Who Should Play With Draisaitl?

Leon Draisaitl has proven that he is the second most dangerous offensive threat that the Oilers have. He has had his greatest success thus far playing alongside Connor McDavid. However, the numbers reveal that the Oilers are a weaker team when 29 and 97 play together at even strength. The new-found chemistry between Ryan Nugent-Hopkins and McDavid has perhaps removed some of the temptation for coach McLellan to put Draisaitl with Connor.

Oilers fans were concerned about whether or not Draisaitl can drive his own line when he signed his new contract that pays him $8.5 million per season. I think Draisaitl is quite capable of driving his own line. The question that we should be asking is who is the best fit to play with him.

Before we can determine who that is, we need to have a better understanding of Draisaitl’s skill set.

Firstly, he is an incredible playmaker. He has surpassed 45 assists in each of the last two seasons. He has a way of being able to slow the game down when the puck is on his stick. His vision and creativity in the offensive zone are matched by few in the game. He has a knack for being able to find open players through crowds of sticks and feet. The long blade that he uses on his stick allows him to have incredibly deft touch on his saucer passes.

Whoever he plays with needs to be able to capitalize on the opportunities that Draisaitl will create. They need to have good hands in front of the net, and they need to be able to shoot. These players will also need to be able to utilize give and go plays, and they will need to have a little bit of Draisaitl’s creativity in the offensive zone.

Draisaitl is more than just a playmaker though. He’s a gifted scorer as well, which is evidenced by the fact that he has scored 25+ goals in each of the last two seasons. His release is quick and deceptive. He is able to get wrist shots off mid-stride, which prevents the goalie from being able to anticipate when he is going to shoot the puck. He has been developing a great one-timer as well. Last season, he really started to utilize a one-timer from incredibly sharp angles. He is skilled at deflecting pucks into the net as well. He can score in every possible way at a high level.

Whoever he plays with will need to be able to feed Draisaitl the puck.

Draisaitl is an absolute horse. He’s a big guy that likes to protect the puck. His puck handling skills are off the charts as well. Draisaitl’s size, puck handling, creativity, and playmaking ability are catalysts for extended shifts in the offensive zone.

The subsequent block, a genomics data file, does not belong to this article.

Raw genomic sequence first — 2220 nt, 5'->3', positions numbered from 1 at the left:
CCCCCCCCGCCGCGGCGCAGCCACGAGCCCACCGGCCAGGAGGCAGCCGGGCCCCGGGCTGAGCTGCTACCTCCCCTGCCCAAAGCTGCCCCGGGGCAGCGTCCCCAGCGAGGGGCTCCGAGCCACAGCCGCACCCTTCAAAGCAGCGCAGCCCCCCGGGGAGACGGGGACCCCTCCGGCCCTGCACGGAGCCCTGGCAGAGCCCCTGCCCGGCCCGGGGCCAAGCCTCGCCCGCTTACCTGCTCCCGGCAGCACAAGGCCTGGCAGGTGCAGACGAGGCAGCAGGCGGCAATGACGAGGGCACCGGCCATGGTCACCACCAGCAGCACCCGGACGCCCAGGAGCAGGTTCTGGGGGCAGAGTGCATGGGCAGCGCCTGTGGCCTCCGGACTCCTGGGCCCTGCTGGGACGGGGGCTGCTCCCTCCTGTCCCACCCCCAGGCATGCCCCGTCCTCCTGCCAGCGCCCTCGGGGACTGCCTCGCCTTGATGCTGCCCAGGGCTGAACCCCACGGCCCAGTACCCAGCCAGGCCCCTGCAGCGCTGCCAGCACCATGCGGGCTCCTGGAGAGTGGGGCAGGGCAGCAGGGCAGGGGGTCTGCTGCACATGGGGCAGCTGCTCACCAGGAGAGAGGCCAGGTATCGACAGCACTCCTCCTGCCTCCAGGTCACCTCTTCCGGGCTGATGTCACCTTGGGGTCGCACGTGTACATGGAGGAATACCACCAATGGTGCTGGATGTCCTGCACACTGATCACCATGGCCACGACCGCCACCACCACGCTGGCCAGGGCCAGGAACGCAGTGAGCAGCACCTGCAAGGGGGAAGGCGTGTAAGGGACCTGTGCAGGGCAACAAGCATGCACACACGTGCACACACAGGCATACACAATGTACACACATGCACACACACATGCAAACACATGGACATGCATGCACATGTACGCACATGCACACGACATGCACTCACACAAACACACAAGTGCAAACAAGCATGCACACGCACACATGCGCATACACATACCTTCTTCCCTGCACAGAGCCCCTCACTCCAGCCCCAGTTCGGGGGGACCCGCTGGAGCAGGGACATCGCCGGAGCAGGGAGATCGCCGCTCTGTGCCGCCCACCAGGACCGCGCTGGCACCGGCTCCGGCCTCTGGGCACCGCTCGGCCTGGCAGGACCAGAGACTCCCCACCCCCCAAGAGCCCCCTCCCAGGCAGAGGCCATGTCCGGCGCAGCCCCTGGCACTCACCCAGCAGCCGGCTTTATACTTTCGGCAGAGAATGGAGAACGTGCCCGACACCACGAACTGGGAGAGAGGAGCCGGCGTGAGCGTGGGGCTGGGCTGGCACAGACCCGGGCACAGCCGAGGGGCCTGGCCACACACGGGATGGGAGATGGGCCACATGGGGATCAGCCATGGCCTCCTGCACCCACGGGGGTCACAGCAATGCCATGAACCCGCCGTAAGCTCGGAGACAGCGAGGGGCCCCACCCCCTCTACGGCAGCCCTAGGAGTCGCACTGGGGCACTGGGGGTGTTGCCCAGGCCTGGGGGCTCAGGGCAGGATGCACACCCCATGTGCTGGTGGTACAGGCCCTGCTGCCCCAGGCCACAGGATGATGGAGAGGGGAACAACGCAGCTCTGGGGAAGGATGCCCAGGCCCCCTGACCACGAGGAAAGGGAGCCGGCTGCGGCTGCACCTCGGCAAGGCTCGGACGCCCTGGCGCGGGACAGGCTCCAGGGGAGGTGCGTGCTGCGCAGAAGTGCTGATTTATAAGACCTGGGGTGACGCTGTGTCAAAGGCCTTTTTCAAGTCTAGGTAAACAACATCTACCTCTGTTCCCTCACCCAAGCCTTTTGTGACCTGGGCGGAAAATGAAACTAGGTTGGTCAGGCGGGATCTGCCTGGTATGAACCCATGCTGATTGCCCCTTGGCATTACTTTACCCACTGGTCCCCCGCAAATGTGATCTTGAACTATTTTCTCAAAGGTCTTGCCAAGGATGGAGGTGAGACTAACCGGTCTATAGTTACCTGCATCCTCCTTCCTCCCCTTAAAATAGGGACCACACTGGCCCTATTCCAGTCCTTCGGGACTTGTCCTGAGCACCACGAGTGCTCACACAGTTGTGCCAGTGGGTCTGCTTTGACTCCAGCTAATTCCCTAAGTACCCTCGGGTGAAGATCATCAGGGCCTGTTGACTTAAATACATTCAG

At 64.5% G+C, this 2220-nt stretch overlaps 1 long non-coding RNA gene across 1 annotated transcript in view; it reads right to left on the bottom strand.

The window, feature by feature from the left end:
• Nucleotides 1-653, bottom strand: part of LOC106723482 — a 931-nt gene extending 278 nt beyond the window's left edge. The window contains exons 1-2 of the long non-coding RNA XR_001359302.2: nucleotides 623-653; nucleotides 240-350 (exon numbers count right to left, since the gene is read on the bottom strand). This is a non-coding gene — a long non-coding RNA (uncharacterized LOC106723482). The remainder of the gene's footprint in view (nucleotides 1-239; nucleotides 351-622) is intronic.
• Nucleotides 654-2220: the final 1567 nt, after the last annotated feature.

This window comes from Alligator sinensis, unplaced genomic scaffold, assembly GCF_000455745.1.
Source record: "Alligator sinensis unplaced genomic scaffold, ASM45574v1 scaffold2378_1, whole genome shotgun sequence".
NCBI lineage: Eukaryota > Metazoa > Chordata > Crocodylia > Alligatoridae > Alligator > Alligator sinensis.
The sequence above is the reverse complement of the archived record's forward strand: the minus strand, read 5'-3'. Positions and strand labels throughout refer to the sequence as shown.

Whoever he plays with will need to be effective at the cycle game as well.

To recap, Draisaitl’s wingers will need to be capable finishers around the net, good shooters, creative playmakers, and effective at the cycle game.

Which current Oilers wingers fit the bill?

Ideally, Draisaitl should have a right-handed player that could capture the attention of defenders in the slot with his shot, and the ability to find him for one-timers in the right corner. That sounds a lot like Jesse Puljujarvi to me. He possesses an elite one-timer, and he is an underrated passer. Puljujarvi is also a big kid that can get in on the forecheck. He has shown glimpses that he can be effective on the cycle. I can see Draisaitl and Puljujarvi teaming up for a lot of highlight reel goals for the Oilers this coming season.

Some people might say that Puljujarvi isn’t ready for top-6 minutes and that he hasn’t proven that he can play there yet. Guess what… it’s a young and unproven group at right wing, and someone has to play there. He’s going into his third year as a pro now. Puljujarvi has the physical tools to be able to play with Draisaitl, so why not play him there. Puljujarvi has the potential to break out this year, and he needs to be put in a position to allow him to do that.

There were times last year where Draisaitl looked frustrated playing with Milan Lucic. Lucic was having a tough season. He wasn’t corralling passes like he has been able to in the past, and he was giving the puck away at will. Despite that, I believe that Lucic is the best fit at left wing for Draisaitl. Lucic has proven to be a capable finisher in years gone by. He can make creative passes coming off of the wall. Of course, we know that Lucic is a big man that can also protect the puck. He has all of the ingredients of someone that should be able to succeed with Draisaitl. I am one that believes that Lucic will bounce back this coming season. He probably won’t score 55-60 points again, but 45-50 points is entirely achievable for him. Especially if he slots in next to Draisaitl.